The situation facing North Melbourne and the AFL’s conduct in resolving the matter raises some interesting questions about the AFL Commission and the way it manages the game. As noted in Crikey yesterday, and as Andrew Demetriou said on ABC radio this morning, the AFL will now get on with growing the game in south east Queensland, potentially with a 17th club.
But in pursuing this goal, who does the AFL executive and commission serve? This writer has in the past suggested that the AFL Commission and executive are ultimately beholden to club members. That includes North Melbourne members, who’ve just resisted consummating the Commission’s recent love affair with the Gold Coast.
But here’s what I think should head the charter of the AFL Commission:
- minimise the cost to members to watch matches;
- maximise the number of matches able to be viewed; and
- ensure that more than a century of tradition and loyalty remains intact.
The Commission’s aim should not be to shift clubs to a faster growing region at the first opportunity. Nor provide value for money to broadcast “partners”. In commercial terms, the aim of the AFL executive is to balance the need for increasing player payments and administration expenses with revenues. The AFL is not a company beholden to shareholders requiring a financial return. The AFL does not need to produce earnings-per-share growth, dividends or buy-backs. The AFL has no responsibility to “corporate partners” any more than a public company has a responsibility to its suppliers.
While the AFL should not tolerate mediocrity and incompetence, it must be remembered that unlike the NFL or Premier League, AFL clubs are not privately owned and are not motivated by profit. Instead, they are (North aside) member-owned bodies. It is the AFL’s job to ensure that so long as the competition can afford it, those members can continue to watch their club play.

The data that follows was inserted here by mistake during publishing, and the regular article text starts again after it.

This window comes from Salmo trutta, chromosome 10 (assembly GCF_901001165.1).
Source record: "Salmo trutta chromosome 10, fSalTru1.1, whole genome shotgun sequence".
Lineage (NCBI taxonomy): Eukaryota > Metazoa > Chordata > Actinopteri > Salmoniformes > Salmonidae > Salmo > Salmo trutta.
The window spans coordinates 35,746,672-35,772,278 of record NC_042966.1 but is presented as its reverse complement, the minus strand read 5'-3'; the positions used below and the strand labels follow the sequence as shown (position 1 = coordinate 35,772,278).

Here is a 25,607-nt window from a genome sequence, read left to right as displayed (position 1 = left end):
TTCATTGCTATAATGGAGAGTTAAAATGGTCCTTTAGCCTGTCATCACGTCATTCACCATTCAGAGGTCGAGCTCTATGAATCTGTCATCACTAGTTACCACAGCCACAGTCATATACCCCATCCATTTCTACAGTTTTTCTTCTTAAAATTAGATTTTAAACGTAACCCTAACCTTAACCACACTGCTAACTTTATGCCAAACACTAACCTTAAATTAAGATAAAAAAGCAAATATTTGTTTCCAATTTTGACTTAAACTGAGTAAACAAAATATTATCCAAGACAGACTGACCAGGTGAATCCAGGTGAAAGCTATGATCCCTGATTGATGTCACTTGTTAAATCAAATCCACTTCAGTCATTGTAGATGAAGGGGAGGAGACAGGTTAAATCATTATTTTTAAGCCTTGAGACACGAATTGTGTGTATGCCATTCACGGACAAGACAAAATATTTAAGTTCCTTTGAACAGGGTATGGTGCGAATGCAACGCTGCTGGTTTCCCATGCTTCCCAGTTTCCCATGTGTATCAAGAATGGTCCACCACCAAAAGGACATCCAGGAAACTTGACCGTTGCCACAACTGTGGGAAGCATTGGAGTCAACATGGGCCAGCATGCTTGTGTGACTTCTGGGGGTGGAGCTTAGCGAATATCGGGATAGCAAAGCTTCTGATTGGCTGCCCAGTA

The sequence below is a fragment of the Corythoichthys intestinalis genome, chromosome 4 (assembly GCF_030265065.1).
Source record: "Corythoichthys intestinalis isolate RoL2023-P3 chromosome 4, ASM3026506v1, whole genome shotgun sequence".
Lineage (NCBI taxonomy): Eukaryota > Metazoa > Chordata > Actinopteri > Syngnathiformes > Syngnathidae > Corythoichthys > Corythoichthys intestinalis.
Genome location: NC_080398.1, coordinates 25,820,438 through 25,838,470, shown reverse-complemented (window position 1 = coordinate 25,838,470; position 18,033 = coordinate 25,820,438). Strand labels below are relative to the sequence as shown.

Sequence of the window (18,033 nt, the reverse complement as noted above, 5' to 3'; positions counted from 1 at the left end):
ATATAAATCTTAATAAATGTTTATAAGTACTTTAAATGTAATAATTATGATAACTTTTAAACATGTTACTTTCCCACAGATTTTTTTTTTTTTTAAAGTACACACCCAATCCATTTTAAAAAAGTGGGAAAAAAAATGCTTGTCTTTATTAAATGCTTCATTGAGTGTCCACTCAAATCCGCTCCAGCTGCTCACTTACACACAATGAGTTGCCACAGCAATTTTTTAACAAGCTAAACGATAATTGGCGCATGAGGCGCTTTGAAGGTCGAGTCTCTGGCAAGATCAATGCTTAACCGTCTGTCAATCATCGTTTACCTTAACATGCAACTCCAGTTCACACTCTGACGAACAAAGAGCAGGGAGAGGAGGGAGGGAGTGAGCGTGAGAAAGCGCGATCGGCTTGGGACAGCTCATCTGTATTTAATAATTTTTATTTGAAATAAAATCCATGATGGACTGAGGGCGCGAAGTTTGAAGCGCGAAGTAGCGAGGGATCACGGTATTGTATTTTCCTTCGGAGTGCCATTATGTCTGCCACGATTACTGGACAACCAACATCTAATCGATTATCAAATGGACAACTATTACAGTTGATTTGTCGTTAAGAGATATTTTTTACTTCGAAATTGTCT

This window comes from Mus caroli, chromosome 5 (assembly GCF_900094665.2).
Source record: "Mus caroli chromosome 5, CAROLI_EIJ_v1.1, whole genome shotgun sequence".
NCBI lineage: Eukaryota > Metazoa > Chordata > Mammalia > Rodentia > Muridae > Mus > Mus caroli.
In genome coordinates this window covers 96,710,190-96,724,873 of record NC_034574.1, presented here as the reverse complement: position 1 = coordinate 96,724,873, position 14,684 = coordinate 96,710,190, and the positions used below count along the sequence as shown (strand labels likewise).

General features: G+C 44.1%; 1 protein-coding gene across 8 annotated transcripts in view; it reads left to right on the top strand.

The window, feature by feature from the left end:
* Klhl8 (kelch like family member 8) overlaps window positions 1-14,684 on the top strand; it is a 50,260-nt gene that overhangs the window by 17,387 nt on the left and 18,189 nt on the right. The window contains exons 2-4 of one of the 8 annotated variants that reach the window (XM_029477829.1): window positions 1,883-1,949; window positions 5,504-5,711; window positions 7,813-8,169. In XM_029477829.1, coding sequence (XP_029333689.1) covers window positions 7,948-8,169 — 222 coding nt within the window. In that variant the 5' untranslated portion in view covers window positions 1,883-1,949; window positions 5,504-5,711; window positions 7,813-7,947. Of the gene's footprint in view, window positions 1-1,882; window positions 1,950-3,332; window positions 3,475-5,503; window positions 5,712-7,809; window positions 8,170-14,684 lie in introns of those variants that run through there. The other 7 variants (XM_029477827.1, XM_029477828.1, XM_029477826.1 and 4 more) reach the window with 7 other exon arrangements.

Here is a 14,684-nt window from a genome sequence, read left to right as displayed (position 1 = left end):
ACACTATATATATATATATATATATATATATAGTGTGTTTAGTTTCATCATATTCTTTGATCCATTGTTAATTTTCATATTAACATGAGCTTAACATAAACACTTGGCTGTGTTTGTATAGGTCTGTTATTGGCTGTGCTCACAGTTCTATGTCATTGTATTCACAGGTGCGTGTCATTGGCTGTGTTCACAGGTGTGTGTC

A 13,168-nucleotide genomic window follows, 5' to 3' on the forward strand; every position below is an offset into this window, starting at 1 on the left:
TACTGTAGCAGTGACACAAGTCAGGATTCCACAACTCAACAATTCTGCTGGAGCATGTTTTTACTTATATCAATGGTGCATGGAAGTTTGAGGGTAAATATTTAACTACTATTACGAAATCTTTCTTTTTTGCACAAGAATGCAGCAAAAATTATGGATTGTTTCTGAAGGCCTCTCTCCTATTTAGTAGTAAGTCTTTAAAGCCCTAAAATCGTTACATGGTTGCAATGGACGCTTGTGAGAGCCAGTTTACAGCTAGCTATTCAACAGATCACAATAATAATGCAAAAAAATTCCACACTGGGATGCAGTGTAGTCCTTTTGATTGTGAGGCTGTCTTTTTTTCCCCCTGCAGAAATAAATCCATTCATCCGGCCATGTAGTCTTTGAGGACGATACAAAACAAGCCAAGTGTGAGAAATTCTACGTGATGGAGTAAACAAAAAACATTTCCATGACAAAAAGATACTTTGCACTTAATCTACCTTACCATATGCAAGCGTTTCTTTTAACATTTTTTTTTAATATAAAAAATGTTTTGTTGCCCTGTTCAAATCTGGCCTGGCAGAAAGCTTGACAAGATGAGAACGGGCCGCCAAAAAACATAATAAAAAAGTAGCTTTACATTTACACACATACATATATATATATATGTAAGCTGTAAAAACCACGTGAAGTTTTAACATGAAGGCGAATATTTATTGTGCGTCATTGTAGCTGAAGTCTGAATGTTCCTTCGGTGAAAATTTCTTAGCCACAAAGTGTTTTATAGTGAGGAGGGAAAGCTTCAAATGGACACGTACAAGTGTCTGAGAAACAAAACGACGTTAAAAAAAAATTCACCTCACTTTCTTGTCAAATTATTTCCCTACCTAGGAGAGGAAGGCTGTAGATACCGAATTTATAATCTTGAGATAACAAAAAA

By trying to shunt North Melbourne to the Gold Coast the AFL was doing the exact opposite. Power clubs like West Coast and Collingwood are able to deliver multi-million profits based on favourable draws and broadcast coverage. Such preferential treatment (Collinwood plays 15 games at the MCG, many on Friday night and enjoys a monopoly on the Anzac Day blockbuster) comes at the expense of struggling clubs like North Melbourne which is forced to play at Telstra Dome on Sundays or interstate. So the commission is effectively starving North Melbourne, then accusing it of being too thin.
In trying to relocate North Melbourne, the AFL is implicitly claiming to be acting on some sort of commercial mandate. The only problem is, the AFL has forgotten what it was created to accomplish. The commission’s goal isn’t to maximise revenue or sponsorship – rather, its aim is to ensure that supporters can continue to watch the game they love. North President-elect James Brayshaw gets it. So did Don Scott, Joseph Gutnick and Peter Gordon. Apparently, no one taught Rhodes Scholar and funds management millionaire, Mike Fitzpatrick, to look after his ultimate stakeholders when he was at Oxford.